Debtors looking at the option of a bankruptcy petition preparer should take heart with the knowledge that these individuals’ exploits are overseen by qualified legal professionals, as well as the idea that Title 11 specifies maximum amounts of fees preparers can claim for services rendered to the insolvent party.
All the same, debtors who use bankruptcy petition preparers should note that they are only petition preparers and nothing more. Specifically, they may not give any specific legal advice to the people whose documents they type, and certainly may not profess otherwise. As Section 110 expressly points out, petition preparers may be charged with a crime if they lead the debtor to a decision in any way, such as instructing him/her/it on how to file their petition and under what chapter, how to cancel out debts through discharge.
Pro Se Bankruptcy Litigation
Despite stricter standards for declaring personal bankruptcy in the wake of the BAPCPA of 2005, bankruptcy filings have been on the rise in the United States for the past few years, and this includes incidences of pro se filings, wherein debtors seek to file and represent themselves in bankruptcy proceedings. Specifically when it comes to self-representation in bankruptcy court, this trend is quite a cause for concern amongst everyday people and bankruptcy experts alike.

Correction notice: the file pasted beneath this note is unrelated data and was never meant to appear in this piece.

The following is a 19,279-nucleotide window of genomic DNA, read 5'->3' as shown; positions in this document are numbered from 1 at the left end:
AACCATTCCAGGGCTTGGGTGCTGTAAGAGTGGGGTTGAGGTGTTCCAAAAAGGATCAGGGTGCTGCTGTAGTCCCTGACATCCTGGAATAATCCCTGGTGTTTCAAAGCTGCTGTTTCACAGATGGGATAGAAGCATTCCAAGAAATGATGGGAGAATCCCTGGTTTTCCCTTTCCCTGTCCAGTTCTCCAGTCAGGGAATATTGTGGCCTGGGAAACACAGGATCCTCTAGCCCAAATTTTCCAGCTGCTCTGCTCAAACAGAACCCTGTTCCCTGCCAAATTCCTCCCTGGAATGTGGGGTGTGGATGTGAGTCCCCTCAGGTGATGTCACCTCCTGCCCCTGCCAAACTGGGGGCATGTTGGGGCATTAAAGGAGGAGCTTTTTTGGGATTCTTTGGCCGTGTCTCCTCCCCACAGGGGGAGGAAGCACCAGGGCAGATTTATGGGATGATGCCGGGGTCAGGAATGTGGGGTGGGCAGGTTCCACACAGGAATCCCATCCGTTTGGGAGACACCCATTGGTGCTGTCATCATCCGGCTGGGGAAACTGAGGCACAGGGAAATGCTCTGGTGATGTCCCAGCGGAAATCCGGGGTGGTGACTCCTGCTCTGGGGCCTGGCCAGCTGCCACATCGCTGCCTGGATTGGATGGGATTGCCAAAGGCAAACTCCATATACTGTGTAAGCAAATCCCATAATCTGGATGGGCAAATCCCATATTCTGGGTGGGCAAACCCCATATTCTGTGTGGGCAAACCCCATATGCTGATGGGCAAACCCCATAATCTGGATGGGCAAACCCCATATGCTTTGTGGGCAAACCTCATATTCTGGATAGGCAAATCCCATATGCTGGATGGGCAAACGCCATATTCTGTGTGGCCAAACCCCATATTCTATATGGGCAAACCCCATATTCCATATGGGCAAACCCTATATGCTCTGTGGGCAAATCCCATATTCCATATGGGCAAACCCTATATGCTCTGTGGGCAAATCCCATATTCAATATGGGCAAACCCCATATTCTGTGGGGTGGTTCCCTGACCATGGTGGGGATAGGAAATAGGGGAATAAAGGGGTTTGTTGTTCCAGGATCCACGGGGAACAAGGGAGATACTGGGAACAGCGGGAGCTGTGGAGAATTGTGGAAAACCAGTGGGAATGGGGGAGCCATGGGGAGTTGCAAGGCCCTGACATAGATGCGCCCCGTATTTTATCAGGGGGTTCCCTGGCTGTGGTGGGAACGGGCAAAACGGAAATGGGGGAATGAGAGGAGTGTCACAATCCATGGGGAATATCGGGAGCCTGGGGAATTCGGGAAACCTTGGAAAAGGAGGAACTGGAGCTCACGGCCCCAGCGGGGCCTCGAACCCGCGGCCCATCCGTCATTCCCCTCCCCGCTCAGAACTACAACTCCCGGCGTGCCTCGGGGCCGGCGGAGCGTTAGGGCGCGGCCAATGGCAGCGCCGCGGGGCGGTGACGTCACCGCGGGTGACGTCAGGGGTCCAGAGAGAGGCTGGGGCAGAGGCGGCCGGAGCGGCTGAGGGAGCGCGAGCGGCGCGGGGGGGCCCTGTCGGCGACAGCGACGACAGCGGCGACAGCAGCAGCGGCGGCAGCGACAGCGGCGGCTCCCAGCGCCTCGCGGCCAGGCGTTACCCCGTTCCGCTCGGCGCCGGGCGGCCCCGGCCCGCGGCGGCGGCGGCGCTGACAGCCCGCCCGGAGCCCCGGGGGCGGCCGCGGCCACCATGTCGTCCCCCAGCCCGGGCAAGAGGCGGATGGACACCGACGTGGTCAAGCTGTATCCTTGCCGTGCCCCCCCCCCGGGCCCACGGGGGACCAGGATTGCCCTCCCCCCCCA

Although this may be a subjective statement for some, as it applies to the laypeople of the United States, bankruptcy law is rather complex to approach without a lawyer proficient in these matters. If nothing else, an attorney can serve as somewhat of a “second opinion” for debtors in formulating a course of action. Right off the bat, pro se bankruptcy litigation involves a major time commitment for filers, as they must do their homework in reviewing the Bankruptcy Code and the FRBP. Additionally, the court may meet filers who fail to adhere to the letter of the law with stern condemnation for their actions.
In the event a debt/creditor is not reported with the statements included in the initial application, a debtor’s petition may be thrown out by a court judge right then and there. In fact, there are actually several causes by which parties who appear before the court can be refused relief by the judge.
More in Finding Bankruptcy Attorney
It is a difficult decision to file for bankruptcy, but a reliable bankruptcy attorney will help guide you through the process and determine your best option. In some cases, you may not lose any property at all and in others, you may be forced to repay creditors. You should seek out a bankruptcy attorney immediately when you believe bankruptcy is a viable option to prevent your financial situation form becoming worse or allowing collection actions to be taken against you.